Telemetry, Meteorological

The following article is from The Great Soviet Encyclopedia (1979). It might be outdated or ideologically biased.

Telemetry, Meteorological


Meteorological information is often obtained by means of telemetry. A number of meteorological telemetry systems are used for this purpose; such systems are based on the principles of telemechanics (see).

The development of radio telemetry systems and the use of such systems for investigating the upper layers of the atmosphere began in 1930 with the invention of the radiosonde. Radio telemetry systems are used to carry out temperature and wind measurements at altitude in all countries of the world. A different type of meteorological telemetry system is that involving the use of automatic radio-meteorological stations. Such stations are set up in regions that are not easily accessible—for example, on arctic ice or in mountainous areas. The first automatic radio-meteorological stations were developed in the USSR in the early 1930’s. Ground telemetering stations using wire communication links up to ten km long are employed in the meteorological network, especially at airfields. Such meteorological stations appeared in the USSR in the late 1950’s.

The investigation of the upper atmosphere by means of rockets began in the USA in the early 1940’s. In the USSR, rocket sounding with the use of radio telemetry systems has been carried out on a systematic basis since the early 1950’s. The measuring and transmitting apparatus is lifted by a rocket to an altitude of more than 100 km. As it descends on a parachute, the apparatus transmits data on conditions in the atmosphere. The data are received by a ground station. An important role is also played by radio telemetry systems involving the use of artificial earth satellites. The measuring and transmitting equipment is carried by the satellite, and the measurement information is sent to ground stations. Such systems can provide on a planet-wide scale information on, for example, the condition of land and ocean surfaces, cloud cover, and radiation from the atmosphere, land, and water.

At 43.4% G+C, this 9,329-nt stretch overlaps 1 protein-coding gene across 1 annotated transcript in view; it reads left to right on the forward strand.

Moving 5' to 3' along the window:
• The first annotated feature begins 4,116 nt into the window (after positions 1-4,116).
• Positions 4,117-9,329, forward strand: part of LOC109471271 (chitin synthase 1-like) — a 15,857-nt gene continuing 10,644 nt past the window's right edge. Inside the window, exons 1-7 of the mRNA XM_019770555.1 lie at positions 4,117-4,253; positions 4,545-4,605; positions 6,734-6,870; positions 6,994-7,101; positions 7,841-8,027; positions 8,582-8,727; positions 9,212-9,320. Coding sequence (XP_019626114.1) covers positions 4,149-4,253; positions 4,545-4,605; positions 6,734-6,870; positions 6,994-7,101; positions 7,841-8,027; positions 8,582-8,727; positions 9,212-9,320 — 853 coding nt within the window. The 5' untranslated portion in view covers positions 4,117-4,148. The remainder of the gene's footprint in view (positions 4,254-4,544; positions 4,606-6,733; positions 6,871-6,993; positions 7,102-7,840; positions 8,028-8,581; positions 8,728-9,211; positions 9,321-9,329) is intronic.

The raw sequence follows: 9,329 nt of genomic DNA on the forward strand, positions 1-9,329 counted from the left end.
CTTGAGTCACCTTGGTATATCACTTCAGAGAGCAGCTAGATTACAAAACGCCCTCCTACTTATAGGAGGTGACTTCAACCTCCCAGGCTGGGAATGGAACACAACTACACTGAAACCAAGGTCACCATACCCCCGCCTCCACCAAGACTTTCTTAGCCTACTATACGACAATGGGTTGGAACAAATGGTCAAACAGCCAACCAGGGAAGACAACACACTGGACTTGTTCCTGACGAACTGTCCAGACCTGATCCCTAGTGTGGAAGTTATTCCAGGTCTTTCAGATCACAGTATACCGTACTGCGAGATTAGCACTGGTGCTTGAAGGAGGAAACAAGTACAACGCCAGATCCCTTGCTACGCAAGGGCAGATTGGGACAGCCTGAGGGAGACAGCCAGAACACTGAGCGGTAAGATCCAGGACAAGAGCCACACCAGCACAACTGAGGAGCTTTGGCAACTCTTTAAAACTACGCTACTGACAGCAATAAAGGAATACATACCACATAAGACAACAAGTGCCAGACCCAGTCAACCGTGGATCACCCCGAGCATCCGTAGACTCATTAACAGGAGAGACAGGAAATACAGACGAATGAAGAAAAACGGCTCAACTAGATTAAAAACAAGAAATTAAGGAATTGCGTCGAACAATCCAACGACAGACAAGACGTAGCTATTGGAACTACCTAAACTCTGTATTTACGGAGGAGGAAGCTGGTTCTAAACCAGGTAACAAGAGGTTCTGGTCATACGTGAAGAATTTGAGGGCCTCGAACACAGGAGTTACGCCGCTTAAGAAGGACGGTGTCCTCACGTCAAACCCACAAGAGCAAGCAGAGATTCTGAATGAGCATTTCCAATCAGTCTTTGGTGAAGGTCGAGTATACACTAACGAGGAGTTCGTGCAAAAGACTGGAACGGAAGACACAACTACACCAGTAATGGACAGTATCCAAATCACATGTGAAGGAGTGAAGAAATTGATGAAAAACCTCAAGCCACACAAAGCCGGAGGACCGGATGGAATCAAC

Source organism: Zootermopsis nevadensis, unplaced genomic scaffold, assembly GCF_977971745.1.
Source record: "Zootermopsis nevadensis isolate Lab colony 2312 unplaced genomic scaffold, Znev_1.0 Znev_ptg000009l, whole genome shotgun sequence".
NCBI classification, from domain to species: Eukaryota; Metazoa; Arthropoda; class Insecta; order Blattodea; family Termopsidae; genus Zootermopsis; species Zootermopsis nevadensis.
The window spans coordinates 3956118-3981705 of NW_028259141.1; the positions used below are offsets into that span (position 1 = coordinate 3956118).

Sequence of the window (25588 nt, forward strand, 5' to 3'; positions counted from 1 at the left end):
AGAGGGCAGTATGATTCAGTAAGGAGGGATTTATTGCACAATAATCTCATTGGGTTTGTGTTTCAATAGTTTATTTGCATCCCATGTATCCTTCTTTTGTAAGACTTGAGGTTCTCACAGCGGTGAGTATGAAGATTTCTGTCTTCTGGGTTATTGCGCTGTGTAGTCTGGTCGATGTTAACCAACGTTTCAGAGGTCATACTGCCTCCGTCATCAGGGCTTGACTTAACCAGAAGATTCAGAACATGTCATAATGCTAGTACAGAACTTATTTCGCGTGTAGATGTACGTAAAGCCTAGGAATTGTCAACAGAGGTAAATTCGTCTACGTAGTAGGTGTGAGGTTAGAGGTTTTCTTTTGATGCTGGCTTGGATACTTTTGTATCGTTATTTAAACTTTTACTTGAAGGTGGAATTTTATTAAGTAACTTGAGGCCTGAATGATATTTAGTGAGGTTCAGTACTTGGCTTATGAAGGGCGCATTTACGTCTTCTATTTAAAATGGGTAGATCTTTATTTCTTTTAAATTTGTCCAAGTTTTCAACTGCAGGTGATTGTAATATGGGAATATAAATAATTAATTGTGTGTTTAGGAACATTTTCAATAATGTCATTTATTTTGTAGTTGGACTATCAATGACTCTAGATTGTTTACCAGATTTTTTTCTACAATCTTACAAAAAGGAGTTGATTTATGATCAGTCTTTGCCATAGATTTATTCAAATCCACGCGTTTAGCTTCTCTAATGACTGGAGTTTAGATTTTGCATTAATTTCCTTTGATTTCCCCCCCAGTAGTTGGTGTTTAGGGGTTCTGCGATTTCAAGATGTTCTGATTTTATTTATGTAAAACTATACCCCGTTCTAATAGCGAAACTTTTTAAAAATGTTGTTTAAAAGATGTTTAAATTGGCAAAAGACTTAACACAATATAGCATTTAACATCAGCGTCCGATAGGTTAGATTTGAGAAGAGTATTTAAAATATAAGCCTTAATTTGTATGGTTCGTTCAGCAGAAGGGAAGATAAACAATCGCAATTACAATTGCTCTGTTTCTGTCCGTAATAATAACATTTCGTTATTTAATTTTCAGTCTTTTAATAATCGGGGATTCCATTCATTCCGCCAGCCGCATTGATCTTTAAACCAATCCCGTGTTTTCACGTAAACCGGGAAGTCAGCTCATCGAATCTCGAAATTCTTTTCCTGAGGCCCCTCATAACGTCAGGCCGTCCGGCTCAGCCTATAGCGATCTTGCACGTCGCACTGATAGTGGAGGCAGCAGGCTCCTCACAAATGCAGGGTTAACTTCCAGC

Il’in, V. A. Teleupravlenie i teleizmerenie, 2nd ed. Moscow, 1974.
Sistemy polucheniia i peredachi meteorologicheskoi informatsii. Leningrad, 1971.
Vaisman, G. M., and Iu. S. Verle. Osnovy radiotekhniki i radiosistemy v gidrometeorologii. Leningrad, 1970.
Avtomaticheskaia stantsiia KRAMS. Leningrad, 1974.
Razrabotka i ekspluatatsiia avtomaticheskikh meteorologicheskikhstantsii: Trudy II Mezhdunarodnogo simpoziuma. Leningrad, 1974.


The Great Soviet Encyclopedia, 3rd Edition (1970-1979). © 2010 The Gale Group, Inc. All rights reserved.
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